Drosophila has a higher density of PcG domains than mammals, not a higher number. This is more plausibly explained by the vast increase in noncoding sequences in mammals. Mammalian super enhancers are vastly larger and richer in regulatory elements than most Drosophila regulatory regions

• Like Drosophila, mammalian ESCs have a very high content of H3K27me2, arguing for considerable roaming.

https://doi.org/10.7554/eLife.56922.sa1

Author response

Summary:

Drosophila melanogaster remains an important system for genetic, mechanistic, and biochemical investigations of Polycomb-mediated silencing and the consequences of Polycomb silencing on differentiation. De Luca et al. have established a new reporter system to study Polycomb-mediated silencing during Drosophila female germline development. The authors discover that PRC2-dependent H3K27me3 re-distributes from a broad presence in all inactive genes in germline stem cells to a sharp focus on PcG-silenced regions during differentiation into nurse cells. This redistribution mirrors H3K27 methylation observed in both fly early embryos and mouse ESCs. Importantly, the increase in PcG silencing coincides with an increase in Scm protein levels and a decrease in Pcl. Germline knockdown of these components suggest that increasing Scm protein level may cause localization of PcG proteins over PREs and increase PcG silencing. These data reveal new determinants of PcG silencing in the Drosophila ovary and possibly other systems.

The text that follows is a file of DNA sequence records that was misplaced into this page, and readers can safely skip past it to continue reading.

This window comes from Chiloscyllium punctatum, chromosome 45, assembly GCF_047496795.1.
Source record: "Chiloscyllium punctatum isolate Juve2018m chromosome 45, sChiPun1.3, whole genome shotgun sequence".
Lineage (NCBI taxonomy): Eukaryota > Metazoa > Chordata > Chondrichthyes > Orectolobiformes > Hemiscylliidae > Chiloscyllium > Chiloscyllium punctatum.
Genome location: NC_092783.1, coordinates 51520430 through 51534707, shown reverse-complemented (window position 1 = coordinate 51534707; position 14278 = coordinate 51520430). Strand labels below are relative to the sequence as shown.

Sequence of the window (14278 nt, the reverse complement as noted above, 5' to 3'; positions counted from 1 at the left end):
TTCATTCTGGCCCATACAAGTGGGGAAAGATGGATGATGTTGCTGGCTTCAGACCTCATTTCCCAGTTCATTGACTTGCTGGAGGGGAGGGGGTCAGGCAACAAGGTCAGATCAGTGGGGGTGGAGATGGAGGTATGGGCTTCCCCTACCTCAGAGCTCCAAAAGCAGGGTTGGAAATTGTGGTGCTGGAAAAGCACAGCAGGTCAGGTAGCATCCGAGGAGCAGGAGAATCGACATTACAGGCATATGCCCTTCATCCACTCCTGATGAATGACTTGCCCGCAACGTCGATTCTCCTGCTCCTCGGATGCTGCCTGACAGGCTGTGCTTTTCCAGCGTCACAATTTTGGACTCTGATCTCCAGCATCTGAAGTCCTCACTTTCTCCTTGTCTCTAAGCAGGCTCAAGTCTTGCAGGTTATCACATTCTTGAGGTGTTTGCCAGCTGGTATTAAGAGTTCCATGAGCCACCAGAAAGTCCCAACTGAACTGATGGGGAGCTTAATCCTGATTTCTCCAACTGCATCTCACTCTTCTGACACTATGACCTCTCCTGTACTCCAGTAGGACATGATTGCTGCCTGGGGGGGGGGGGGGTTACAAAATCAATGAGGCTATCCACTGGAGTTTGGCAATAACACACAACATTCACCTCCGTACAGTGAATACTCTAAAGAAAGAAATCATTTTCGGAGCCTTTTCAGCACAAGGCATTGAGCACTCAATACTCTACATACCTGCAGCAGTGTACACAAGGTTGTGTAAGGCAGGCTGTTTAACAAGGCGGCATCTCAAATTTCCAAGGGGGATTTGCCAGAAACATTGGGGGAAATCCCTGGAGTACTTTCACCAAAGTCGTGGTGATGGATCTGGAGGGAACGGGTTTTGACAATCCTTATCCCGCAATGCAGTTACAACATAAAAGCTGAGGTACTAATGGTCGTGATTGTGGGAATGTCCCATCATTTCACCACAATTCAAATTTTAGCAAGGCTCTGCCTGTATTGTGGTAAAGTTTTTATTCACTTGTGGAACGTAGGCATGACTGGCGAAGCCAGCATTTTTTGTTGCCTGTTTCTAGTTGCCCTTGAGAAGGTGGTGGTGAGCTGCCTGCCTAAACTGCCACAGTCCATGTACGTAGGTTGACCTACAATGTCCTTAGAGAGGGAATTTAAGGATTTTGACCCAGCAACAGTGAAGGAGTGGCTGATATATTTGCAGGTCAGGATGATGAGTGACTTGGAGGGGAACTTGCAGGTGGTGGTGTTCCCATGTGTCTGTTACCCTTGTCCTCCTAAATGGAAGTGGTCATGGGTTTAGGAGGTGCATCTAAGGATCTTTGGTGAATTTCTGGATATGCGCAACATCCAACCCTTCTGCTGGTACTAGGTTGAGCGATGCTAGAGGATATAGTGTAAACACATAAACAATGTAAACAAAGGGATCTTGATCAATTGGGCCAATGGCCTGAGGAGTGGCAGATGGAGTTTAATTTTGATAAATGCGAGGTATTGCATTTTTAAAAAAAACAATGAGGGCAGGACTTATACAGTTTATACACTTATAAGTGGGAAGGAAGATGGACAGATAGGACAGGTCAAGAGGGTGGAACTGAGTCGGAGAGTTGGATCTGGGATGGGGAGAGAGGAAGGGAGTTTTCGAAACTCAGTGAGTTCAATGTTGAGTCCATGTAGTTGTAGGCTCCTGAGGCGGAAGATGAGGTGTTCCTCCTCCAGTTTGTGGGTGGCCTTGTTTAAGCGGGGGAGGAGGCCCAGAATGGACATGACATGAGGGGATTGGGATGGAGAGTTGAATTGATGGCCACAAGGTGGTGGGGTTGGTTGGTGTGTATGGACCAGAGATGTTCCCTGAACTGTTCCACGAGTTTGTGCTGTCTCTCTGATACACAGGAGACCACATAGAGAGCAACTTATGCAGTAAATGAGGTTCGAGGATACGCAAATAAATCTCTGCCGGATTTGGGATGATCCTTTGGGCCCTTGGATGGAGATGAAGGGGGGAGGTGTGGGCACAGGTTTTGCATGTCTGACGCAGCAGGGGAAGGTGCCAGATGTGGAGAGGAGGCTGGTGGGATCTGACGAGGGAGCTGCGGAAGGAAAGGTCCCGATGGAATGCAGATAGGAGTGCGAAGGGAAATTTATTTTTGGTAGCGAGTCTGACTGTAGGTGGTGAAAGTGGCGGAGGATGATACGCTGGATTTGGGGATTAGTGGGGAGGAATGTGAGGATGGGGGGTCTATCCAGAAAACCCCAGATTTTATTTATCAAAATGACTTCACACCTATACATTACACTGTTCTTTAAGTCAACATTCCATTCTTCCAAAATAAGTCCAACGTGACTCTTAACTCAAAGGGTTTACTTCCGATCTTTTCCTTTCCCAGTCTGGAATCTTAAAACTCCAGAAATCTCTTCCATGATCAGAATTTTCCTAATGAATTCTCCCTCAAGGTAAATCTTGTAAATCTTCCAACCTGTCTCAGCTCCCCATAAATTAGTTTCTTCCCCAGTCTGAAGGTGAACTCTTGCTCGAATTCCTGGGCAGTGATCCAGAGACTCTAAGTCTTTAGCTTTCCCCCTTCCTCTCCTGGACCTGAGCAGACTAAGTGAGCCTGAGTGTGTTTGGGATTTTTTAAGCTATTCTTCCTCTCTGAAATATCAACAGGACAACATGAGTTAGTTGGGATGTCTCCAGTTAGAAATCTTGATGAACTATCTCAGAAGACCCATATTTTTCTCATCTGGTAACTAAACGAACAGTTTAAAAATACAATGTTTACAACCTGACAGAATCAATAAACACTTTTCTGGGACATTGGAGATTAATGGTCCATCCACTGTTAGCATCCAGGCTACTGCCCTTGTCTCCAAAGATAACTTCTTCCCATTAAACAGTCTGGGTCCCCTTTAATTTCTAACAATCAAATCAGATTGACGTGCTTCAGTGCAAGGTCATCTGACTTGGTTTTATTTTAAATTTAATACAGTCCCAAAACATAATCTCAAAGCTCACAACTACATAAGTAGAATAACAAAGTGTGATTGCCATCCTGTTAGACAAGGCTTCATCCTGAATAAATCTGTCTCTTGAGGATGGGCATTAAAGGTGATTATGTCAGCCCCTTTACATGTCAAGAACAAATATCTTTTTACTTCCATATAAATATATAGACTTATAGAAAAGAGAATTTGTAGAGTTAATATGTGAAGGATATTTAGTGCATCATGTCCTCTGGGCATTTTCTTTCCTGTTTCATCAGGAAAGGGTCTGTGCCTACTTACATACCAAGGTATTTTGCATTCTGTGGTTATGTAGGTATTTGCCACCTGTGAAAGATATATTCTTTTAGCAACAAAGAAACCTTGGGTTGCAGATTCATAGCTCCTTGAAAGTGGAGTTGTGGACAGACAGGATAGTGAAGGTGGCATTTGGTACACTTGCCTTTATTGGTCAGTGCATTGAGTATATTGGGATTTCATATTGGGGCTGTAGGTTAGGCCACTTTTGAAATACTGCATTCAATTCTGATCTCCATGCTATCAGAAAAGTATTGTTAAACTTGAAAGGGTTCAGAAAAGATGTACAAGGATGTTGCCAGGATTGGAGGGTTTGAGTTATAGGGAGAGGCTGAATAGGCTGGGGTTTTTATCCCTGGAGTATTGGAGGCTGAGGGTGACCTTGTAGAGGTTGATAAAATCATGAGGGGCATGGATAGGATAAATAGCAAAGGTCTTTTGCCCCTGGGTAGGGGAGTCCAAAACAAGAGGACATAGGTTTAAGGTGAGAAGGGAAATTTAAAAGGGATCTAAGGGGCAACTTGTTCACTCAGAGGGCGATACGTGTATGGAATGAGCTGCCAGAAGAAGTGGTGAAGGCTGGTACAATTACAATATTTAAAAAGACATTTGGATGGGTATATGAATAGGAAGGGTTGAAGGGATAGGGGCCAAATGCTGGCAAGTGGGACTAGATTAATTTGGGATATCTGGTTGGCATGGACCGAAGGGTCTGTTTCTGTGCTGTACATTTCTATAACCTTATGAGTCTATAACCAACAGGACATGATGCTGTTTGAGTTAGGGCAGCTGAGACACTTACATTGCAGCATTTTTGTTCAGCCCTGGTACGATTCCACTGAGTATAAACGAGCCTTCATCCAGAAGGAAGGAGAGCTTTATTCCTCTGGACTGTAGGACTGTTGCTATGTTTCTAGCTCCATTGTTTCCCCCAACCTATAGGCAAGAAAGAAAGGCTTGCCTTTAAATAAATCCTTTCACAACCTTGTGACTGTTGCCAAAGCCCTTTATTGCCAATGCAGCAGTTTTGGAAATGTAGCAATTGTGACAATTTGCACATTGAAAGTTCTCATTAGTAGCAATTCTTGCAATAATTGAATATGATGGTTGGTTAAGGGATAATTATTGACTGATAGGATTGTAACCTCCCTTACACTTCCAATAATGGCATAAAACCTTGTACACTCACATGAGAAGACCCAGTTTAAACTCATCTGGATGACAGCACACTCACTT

The exploitation of transgenes embedded in alternative chromatin domains, studied in the context of the Drosophila ovary, offer new leverage to dissect Polycomb-mediated silencing. Moreover, the abundance of data gleaned from this new system represents an important contribution to the Polycomb field. However, there was consensus among the three reviewers that the current manuscript goes well-beyond the data in hand. For consideration in eLife, the manuscript should undergo a radical revision. The reviewers suggested that many inferences stated in the Results section and much of the Discussion, including but not limited to the sampling rate model and comparison to mammalian ES cells, and would be better suited to an Opinion piece. Moreover, the revision process should include hard decisions about which data offer a compelling interpretation and which data are better left for follow up in a future primary research manuscript. A substantially shorter manuscript, focused on the inducibility/repressibility of the reporter genes in different chromatin environments, could make the article suitable for publication in eLife. Furthermore, the title requires revision as well, term "sampling rate model" should be removed.